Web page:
What does God expect of the Presbyterian Church (U.S.A.) in the 21stcentury? How would we live our confidence as gatherings of devotees inside an inexorably multicultural country and the world? What do we think and what is our opinion about open doors for intersection racial and social limits and hindrances? Does God want multi-cultural ministries? What will be our reactions to dug in prejudice in the coming days? What models will we pass on to our youngsters who will progress toward becoming pioneers for tomorrow? At that point what is the vision that will motivate and direct us as we settle on our decisions today? An awesome opportunity.
In the same way as other Christians, a developing number of Presbyterians accept that in this time, as in each time of mankind's history, we are being given an especially great chance to observer by our activities, not simply our words, to the accommodating affection for God for all people groups. God is sending to our doorstep the various worlds God made, outsiders who carry their blessings to God's place of petition.
While the vision of a multicultural church is as old as the congregation itself, yet it is a dream to be recharged in our day. Regardless of how inaccessible this fantasy may sound considering the way that most Protestant assemblies tend tube fundamentally homogeneous-we can't overlook that the congregation portrayed in the second part of the book of Acts was a multiracial, multilingual, and multicultural church. This was no mishap! The command of Pentecost. The alarming occasion of Pentecost still remains as an order for us today. For sure, we are called, both as people and as the assortment of Christ, to open our entryways, our psyches, and our hearts to people whom we see as outsiders.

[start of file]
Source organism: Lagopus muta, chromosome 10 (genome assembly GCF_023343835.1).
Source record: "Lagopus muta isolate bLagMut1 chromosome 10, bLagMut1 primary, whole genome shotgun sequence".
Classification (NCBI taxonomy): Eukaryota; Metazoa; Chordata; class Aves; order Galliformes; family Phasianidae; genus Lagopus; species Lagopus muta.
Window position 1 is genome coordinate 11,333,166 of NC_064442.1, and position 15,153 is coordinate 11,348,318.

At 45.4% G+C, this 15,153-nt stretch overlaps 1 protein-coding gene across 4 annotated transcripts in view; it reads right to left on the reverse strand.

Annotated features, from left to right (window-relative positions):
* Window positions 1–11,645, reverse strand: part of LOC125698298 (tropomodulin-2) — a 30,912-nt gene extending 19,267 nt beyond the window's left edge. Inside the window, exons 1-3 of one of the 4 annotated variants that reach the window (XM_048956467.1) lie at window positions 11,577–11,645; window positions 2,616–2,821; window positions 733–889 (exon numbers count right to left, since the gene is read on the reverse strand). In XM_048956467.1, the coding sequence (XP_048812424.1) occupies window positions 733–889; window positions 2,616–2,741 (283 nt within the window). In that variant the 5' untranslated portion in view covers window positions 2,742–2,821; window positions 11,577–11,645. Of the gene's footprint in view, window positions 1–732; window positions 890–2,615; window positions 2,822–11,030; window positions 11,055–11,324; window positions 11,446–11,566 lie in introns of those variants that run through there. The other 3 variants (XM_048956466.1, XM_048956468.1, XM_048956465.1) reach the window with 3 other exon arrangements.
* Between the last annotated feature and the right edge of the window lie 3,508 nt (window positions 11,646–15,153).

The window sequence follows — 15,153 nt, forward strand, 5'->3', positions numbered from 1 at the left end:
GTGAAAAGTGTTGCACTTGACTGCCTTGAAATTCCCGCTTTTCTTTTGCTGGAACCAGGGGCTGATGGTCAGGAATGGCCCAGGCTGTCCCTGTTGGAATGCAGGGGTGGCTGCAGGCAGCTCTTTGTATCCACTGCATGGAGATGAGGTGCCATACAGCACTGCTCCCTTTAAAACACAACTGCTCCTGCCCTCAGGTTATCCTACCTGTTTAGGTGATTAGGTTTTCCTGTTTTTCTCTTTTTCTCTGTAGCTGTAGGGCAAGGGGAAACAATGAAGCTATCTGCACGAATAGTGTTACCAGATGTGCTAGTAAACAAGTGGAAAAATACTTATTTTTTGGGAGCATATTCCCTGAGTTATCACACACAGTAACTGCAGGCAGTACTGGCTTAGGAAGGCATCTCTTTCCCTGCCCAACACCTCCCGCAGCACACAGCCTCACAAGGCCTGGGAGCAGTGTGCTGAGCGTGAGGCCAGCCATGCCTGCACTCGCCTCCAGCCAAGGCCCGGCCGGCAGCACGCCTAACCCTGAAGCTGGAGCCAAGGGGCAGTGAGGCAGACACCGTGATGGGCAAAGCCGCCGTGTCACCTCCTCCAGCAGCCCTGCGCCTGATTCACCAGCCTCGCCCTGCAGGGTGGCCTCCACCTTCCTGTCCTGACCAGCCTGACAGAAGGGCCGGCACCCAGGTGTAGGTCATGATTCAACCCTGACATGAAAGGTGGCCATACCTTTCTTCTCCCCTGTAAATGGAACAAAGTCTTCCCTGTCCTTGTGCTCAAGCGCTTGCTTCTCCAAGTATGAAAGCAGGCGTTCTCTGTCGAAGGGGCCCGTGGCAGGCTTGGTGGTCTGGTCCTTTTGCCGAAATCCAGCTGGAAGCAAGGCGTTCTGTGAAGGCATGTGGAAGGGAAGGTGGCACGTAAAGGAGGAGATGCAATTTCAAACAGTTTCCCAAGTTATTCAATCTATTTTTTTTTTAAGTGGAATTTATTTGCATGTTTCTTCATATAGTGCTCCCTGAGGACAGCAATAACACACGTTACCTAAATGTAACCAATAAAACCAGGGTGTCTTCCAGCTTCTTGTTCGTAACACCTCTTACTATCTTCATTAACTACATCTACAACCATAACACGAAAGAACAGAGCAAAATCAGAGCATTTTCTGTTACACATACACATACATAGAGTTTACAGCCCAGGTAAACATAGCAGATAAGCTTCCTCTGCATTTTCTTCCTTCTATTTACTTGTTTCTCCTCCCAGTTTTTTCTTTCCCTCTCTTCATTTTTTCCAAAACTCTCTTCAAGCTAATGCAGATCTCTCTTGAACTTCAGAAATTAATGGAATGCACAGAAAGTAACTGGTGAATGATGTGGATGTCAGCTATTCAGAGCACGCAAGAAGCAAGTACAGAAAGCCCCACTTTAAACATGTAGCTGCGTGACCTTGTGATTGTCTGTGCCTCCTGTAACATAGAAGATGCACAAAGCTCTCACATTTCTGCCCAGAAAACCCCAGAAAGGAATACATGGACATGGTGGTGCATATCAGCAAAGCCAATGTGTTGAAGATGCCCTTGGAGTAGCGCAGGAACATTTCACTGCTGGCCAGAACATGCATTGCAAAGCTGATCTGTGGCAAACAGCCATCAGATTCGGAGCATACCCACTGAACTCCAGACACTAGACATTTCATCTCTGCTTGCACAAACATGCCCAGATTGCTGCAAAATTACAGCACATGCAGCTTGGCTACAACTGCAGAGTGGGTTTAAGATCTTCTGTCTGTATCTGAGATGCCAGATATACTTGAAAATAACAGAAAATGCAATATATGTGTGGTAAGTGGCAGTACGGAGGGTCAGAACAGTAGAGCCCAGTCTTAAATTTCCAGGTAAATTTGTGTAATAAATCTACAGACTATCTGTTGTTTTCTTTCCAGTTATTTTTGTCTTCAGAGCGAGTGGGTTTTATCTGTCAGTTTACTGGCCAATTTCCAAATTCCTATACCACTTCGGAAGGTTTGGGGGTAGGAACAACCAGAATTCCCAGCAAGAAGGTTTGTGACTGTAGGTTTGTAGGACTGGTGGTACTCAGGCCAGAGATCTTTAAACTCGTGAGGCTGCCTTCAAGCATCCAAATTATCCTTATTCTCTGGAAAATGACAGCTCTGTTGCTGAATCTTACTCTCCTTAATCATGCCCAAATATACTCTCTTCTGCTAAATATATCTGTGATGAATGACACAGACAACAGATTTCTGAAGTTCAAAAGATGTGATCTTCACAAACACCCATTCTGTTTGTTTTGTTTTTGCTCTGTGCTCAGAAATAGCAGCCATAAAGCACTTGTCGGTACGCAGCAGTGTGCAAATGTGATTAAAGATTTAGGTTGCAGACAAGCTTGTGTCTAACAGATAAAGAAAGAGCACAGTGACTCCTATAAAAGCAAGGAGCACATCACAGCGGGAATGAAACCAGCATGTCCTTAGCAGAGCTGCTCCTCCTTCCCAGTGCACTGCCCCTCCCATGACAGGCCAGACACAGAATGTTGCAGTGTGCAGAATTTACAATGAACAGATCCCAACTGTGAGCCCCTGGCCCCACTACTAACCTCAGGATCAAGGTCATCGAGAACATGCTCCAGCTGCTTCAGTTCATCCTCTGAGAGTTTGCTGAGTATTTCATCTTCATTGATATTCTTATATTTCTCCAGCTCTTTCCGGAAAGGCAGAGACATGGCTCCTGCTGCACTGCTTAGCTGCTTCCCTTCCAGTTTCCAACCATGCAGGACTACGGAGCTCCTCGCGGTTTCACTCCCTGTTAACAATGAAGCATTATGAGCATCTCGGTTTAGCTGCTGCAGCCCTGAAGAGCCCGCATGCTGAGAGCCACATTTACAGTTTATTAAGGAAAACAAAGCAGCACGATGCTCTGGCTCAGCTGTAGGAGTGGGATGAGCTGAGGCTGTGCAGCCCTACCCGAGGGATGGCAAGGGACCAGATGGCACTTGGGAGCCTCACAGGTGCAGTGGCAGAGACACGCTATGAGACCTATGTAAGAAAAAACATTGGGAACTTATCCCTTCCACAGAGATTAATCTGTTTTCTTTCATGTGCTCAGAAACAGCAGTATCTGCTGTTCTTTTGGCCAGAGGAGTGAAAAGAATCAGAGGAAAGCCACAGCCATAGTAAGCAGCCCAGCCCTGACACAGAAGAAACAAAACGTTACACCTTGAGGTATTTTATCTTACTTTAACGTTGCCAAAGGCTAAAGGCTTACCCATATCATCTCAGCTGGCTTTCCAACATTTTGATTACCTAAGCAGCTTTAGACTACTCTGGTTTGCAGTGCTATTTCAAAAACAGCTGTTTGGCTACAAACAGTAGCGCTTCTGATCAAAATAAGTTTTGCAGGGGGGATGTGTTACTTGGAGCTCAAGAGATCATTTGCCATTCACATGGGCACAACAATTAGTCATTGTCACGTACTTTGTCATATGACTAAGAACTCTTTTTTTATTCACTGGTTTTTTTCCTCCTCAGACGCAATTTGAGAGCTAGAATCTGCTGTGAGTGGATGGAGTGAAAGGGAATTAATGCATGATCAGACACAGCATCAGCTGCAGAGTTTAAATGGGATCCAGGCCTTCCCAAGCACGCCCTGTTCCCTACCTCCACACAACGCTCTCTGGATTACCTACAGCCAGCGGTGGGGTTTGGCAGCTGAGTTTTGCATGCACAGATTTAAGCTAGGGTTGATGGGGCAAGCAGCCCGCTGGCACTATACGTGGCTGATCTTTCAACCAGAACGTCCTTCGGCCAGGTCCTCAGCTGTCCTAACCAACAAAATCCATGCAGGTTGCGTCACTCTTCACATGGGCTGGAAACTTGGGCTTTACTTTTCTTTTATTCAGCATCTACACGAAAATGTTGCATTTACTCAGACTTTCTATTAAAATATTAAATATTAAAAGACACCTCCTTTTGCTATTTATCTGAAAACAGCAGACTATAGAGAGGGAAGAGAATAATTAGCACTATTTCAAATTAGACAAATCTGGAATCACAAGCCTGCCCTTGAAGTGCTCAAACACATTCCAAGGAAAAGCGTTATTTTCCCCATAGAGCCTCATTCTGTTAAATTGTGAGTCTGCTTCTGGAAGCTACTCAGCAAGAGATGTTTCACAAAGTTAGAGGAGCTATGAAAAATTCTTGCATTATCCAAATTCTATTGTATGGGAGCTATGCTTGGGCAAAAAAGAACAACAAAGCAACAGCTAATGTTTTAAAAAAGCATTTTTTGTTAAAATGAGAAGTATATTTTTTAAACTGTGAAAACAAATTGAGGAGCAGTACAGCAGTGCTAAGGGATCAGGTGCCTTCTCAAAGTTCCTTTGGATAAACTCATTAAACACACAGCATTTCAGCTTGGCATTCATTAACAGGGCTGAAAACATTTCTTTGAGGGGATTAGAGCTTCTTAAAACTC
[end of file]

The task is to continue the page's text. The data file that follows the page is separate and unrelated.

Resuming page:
Steady with the multicultural vision, the General Assembly of the Presbyterian Church (U.S.A.) has moved our enrolment to create and bolster multicultural assemblages as a major aspect of a congregation development methodology to build racial and ethnic participation. This test tends to all homogeneous Presbyterian assemblies to leave on a multicultural adventure of chance and revelation, regardless of what social, racial, or ethnic gathering they may speak to. The energizing news is that, right now, more than 350 PCUSA assemblies distinguish themselves as multicultural. They change in size, history, and social cosmetics.
A portion of these gatherings started their journey as long as 30or more years back and have a lot to share from their encounters. Reports and stories from huge numbers of these assemblages guarantee us that the multicultural voyage is without a doubt an endowment of chance and that turning into a multicultural network epitomizes today our expectation for what's to come.